Happy Easter. From the Houston Chronicle:
Calif. diocese threatened with contempt
By ALLISON HOFFMAN Associated Press Writer
April 11, 2007, 10:17AM
SAN DIEGO — A federal bankruptcy judge is threatening the Roman Catholic Diocese of San Diego with contempt for allegedly attempting to hide assets to avoid payment to clergy sexual abuse victims.
Judge Louise DeCarl Adler ordered the diocese's lead attorney into court Wednesday to explain why she and her colleagues should not be sanctioned.
Adler cited a March 29 letter sent by a diocese parish organization to pastors urging them to get new taxpayer identification numbers and transfer funds to new accounts. The threat Monday came six weeks after the diocese sought bankruptcy protection amid lawsuits by more than 140 people who accuse priests of sexual abuse.
The judge said any post-bankruptcy transfers between the diocese and parishes outside of normal cash operations violate her ruling against shifting the diocese's assets while the bankruptcy case is pending. She said any transfers require court approval.
In a sternly worded order, Adler said attorneys Susan Boswell, Jeffry Davis and Victor Vilaplana appear to have "conspired with parishes" to create new bank accounts separate from the diocese.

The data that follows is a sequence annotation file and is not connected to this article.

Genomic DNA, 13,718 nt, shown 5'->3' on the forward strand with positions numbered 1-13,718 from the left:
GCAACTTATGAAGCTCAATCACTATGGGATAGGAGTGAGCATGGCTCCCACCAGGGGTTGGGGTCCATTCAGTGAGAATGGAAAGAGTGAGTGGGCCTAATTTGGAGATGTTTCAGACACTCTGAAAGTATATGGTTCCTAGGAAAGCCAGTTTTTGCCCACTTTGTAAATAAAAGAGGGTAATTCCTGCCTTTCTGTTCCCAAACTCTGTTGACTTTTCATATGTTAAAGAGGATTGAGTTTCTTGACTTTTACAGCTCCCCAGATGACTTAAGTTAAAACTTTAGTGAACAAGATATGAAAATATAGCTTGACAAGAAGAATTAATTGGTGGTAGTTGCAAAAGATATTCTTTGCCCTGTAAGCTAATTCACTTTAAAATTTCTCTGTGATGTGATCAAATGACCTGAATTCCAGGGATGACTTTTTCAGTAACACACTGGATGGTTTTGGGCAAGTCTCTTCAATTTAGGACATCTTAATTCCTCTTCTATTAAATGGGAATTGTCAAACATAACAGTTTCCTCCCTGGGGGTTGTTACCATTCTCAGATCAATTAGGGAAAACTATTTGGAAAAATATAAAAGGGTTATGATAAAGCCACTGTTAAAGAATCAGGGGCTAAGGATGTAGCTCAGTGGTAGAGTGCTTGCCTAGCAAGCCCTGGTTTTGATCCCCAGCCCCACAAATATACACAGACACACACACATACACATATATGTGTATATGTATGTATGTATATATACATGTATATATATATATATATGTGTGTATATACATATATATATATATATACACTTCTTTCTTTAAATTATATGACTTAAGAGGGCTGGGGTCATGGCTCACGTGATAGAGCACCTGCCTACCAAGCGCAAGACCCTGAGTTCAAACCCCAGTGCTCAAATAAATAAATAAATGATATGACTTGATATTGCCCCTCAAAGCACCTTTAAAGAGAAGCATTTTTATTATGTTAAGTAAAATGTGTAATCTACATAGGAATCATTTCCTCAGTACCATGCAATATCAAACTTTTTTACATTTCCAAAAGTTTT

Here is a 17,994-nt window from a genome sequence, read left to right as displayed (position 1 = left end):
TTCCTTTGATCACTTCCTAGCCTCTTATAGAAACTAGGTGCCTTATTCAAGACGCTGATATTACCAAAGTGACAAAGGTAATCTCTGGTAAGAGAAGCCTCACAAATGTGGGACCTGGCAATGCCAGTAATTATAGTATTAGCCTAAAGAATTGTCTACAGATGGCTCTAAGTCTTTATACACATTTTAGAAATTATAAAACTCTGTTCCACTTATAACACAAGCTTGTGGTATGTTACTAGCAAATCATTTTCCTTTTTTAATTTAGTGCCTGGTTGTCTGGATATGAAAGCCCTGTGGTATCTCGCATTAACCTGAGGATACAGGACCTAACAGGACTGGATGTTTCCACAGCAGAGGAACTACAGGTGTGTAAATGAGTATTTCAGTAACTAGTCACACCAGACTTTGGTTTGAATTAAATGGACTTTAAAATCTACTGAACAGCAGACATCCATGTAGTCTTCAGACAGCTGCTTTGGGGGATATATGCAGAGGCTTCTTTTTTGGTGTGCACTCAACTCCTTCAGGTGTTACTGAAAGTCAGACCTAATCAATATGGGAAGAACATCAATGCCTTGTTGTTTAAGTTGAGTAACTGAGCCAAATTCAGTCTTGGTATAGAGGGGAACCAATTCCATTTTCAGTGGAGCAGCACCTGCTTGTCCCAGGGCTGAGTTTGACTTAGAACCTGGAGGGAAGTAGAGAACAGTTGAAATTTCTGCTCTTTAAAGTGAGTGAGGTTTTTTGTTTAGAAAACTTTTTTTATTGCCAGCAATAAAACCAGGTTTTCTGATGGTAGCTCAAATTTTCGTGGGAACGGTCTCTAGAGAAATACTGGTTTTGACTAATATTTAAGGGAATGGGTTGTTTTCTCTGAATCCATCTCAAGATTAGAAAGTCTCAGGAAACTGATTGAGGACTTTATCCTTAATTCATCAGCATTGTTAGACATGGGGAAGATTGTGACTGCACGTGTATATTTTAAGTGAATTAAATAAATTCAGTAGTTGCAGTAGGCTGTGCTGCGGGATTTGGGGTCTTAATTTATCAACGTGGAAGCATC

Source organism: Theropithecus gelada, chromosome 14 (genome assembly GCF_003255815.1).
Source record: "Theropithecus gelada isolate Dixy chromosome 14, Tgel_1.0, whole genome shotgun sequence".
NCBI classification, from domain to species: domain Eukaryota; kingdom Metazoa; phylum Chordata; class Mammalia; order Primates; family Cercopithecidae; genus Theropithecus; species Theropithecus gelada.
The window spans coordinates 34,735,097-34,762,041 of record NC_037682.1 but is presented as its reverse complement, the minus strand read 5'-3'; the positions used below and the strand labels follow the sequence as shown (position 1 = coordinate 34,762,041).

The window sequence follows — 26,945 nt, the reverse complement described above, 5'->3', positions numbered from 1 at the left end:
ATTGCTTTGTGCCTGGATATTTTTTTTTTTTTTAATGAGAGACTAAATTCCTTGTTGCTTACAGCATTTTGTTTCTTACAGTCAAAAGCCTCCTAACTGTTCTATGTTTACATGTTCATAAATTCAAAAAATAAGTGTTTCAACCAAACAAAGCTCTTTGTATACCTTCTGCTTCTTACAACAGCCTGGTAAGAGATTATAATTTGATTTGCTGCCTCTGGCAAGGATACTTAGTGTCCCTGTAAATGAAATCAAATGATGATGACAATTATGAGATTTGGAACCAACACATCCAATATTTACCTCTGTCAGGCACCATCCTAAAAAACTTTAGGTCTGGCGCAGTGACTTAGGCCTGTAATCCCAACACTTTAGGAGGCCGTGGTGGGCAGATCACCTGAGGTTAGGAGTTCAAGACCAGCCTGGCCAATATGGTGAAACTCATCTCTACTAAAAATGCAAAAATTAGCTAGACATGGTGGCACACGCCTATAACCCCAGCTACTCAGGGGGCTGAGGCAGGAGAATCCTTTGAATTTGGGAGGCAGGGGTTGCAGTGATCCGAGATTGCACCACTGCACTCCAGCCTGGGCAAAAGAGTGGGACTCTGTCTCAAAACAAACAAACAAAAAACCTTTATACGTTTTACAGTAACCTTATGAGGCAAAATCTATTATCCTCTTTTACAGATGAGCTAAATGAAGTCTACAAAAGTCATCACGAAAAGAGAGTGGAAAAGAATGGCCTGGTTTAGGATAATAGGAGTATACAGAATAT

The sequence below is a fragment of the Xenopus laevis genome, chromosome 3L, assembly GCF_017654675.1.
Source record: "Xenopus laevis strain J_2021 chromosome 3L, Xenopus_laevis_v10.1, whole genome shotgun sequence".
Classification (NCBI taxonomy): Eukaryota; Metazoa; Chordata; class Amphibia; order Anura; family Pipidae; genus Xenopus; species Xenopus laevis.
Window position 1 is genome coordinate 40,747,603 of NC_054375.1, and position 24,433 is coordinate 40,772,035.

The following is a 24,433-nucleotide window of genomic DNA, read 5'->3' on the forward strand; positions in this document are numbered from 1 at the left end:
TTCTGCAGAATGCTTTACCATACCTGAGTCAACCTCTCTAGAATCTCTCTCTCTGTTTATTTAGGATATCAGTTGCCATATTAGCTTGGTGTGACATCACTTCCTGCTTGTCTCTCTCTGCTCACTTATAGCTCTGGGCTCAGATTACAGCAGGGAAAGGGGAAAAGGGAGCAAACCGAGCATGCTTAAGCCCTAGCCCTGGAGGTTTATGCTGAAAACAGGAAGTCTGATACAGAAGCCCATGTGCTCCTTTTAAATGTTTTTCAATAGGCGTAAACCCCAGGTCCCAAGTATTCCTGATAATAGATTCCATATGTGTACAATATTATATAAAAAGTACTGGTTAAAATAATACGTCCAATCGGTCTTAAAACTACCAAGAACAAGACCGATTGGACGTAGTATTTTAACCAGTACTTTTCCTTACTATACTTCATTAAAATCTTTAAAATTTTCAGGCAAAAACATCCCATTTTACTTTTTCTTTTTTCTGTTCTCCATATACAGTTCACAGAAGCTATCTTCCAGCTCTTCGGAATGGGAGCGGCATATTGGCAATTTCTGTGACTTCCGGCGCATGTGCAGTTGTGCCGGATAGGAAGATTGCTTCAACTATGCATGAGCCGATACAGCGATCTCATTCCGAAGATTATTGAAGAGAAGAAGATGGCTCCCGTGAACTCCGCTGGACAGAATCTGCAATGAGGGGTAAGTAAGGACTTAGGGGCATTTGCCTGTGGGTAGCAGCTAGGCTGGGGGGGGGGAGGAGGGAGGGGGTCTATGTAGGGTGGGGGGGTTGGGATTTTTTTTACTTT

Boswell wrote in court documents Tuesday that no intentional misrepresentations or misstatements had been made. She said the diocese has "no access or control" over money in more than 770 bank accounts opened by parishes and parochial schools under the diocese's taxpayer identification number.
Davis wrote in court papers that he thought comments Adler made in an earlier hearing suggested that parishes should obtain their own taxpayer identification numbers for clarity in the bankruptcy case.
Attorneys for the alleged victims have repeatedly accused the church of trying to hide assets to reduce the overall sum available for potential settlements. They estimate that a fair settlement would total about $200 million.
In March, the diocese proposed a $95 million settlement schedule for victims that would offer plaintiffs anywhere from $10,000 to $800,000.
San Diego was the fifth U.S. diocese to file for bankruptcy. The other dioceses that have filed for bankruptcy protection are Davenport, Iowa; Portland, Ore.; Spokane, Wash.; and Tucson, Ariz. Tucson has emerged from bankruptcy protection, while proposed settlements are awaiting final approval in Portland and Spokane.